Mick James, our Coordinating Officer, has ascertained that 11 members of the 31st Bn during WW1, were Old Boys of the – Ipswich Grammar School.  Mick   is contacting Ipswich Grammar School, plus other High Schools in Ipswich inviting them, to attended the Ceremony. Mick has selected an Old Boy of Ipswich Grammar, – Cpl. Edward Kent MM, who participated in the battle, & who is buried in the Cemetery, to be the person honoured on that Day. It is hoped a Student will give the address to commemorate that Soldier. It should be noted that the 31st Bn, – 2IC Major Percy Eckersley & the Adjutant (1918) Capt. Vaux Morisset were Old Boys of Ipswich Grammar School.  Mick is being assisted by the Ipswich RSL Sub Branch.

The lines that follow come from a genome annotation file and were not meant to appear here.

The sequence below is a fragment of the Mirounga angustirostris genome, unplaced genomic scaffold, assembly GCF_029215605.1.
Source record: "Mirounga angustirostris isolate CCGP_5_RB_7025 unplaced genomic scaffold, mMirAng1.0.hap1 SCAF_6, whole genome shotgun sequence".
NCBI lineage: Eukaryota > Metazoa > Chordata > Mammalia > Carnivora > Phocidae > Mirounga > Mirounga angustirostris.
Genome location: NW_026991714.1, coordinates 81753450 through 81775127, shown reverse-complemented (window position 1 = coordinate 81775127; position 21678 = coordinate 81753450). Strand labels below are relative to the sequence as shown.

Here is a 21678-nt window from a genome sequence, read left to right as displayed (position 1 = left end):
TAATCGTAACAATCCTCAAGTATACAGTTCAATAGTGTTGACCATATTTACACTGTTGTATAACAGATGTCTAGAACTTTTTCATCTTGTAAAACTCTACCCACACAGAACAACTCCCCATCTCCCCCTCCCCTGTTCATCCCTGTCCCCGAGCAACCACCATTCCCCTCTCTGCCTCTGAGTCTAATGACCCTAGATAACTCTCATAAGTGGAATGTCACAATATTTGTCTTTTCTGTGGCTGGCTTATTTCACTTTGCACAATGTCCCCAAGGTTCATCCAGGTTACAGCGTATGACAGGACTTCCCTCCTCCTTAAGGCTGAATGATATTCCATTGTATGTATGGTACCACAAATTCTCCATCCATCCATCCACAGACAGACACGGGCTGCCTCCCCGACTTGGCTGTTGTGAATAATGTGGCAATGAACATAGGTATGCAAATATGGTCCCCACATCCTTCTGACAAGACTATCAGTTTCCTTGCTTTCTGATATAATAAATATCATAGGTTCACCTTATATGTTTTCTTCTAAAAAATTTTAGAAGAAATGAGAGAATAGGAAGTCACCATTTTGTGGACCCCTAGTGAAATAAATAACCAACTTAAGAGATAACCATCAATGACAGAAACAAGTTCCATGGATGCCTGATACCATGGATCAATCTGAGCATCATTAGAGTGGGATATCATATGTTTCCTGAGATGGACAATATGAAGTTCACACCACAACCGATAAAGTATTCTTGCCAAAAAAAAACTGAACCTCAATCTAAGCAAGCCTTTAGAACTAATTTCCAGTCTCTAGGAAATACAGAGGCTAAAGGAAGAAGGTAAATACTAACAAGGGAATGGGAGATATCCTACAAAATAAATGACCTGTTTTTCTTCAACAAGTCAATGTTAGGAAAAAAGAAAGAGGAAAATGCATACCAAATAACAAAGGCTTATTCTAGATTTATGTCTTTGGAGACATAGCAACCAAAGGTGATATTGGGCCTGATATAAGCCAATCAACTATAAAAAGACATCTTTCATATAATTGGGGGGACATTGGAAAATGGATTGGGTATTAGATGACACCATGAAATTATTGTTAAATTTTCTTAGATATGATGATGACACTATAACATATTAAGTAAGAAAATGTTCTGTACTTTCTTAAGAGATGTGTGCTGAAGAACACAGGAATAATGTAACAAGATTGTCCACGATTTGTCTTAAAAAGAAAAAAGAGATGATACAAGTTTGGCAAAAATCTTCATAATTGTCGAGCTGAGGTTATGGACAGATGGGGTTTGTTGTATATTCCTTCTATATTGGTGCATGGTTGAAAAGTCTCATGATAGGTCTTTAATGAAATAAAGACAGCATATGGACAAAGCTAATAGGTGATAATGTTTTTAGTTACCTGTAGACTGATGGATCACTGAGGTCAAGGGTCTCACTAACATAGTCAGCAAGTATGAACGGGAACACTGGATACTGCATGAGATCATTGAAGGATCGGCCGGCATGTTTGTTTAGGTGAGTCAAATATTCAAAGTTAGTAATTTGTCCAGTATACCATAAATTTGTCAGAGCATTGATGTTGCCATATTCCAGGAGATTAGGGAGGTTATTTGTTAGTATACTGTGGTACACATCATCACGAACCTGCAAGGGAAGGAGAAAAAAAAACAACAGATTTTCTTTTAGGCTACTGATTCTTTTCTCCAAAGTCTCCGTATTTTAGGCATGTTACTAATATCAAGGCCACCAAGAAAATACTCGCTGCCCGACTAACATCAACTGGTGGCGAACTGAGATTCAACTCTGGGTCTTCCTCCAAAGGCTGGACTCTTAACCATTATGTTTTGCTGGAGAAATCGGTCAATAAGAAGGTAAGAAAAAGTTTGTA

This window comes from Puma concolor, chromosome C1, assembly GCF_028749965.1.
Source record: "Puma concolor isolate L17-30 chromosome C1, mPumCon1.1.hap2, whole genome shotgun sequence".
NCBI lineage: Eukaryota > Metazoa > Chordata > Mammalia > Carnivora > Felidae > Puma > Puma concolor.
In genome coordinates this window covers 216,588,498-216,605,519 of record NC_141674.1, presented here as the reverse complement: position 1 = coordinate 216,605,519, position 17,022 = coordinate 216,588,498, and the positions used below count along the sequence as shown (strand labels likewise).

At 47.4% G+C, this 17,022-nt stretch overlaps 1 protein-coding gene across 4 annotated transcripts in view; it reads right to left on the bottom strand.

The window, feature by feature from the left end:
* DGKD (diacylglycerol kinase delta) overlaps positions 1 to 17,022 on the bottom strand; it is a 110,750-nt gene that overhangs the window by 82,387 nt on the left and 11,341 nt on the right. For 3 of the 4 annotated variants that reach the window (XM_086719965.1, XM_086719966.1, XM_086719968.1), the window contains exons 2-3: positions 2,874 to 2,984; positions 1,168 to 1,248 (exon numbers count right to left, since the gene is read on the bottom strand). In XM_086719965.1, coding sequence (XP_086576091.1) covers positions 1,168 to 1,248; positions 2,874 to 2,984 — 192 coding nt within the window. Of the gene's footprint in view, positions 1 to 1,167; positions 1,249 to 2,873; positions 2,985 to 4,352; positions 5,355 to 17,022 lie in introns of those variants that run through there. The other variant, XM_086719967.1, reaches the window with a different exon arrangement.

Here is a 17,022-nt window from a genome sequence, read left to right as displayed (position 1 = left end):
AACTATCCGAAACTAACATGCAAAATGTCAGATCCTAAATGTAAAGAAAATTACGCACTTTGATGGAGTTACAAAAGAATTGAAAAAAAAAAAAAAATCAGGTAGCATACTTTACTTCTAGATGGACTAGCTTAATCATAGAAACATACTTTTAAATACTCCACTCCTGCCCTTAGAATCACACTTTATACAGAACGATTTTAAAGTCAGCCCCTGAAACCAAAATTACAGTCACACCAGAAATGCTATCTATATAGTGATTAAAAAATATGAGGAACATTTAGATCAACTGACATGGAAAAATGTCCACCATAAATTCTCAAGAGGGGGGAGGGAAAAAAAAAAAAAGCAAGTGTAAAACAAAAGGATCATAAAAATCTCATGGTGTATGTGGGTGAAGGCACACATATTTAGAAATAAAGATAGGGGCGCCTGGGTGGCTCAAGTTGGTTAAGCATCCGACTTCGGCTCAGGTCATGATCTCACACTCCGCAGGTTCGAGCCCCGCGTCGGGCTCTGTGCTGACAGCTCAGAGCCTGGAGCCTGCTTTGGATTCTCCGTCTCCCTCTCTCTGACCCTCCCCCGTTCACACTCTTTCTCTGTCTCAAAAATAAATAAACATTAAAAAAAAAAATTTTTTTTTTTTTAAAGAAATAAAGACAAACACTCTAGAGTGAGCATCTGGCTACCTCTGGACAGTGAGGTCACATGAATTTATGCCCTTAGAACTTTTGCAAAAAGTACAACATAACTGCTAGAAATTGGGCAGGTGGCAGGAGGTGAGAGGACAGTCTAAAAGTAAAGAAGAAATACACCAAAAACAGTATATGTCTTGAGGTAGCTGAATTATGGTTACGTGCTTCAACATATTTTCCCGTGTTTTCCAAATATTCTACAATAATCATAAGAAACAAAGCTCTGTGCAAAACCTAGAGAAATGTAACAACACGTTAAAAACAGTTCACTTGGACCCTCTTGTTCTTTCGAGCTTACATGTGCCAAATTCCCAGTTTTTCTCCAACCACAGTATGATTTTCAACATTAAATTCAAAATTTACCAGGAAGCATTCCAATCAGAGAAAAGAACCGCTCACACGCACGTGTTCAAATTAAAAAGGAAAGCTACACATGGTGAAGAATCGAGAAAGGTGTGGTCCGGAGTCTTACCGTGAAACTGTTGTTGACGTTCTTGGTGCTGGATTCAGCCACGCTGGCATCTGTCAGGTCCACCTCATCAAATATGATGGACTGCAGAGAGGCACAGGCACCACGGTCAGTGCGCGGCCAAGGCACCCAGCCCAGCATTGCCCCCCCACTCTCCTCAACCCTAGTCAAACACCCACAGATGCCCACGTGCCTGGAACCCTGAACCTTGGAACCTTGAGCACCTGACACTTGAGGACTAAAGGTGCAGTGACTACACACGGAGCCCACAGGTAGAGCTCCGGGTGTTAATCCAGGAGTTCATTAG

Mick recently spent a few days with Lambis Englezos AM in Melbourne & was informed that the Project on The Battle of Fromelles undertaken by students of St Clare’s College Waverley in Sydney  had been completed and a Video was now available. Mick has listed the link to the Video in his letters to the Schools. This is an excellent Project which took 3 years to produce by the Students who Graduate this year.
Below is the Link to launch of the Lost Diggers of Fromelles video. Students of St. Clare’s College , Waverley , NSW were assisted in the project by Patrick Lindsay, well known Producer, and Lambis Englezos, who was instrumental in finding the lost diggers of Fromelles in 2008. This is a great project carried out by some of the Students over a three year period.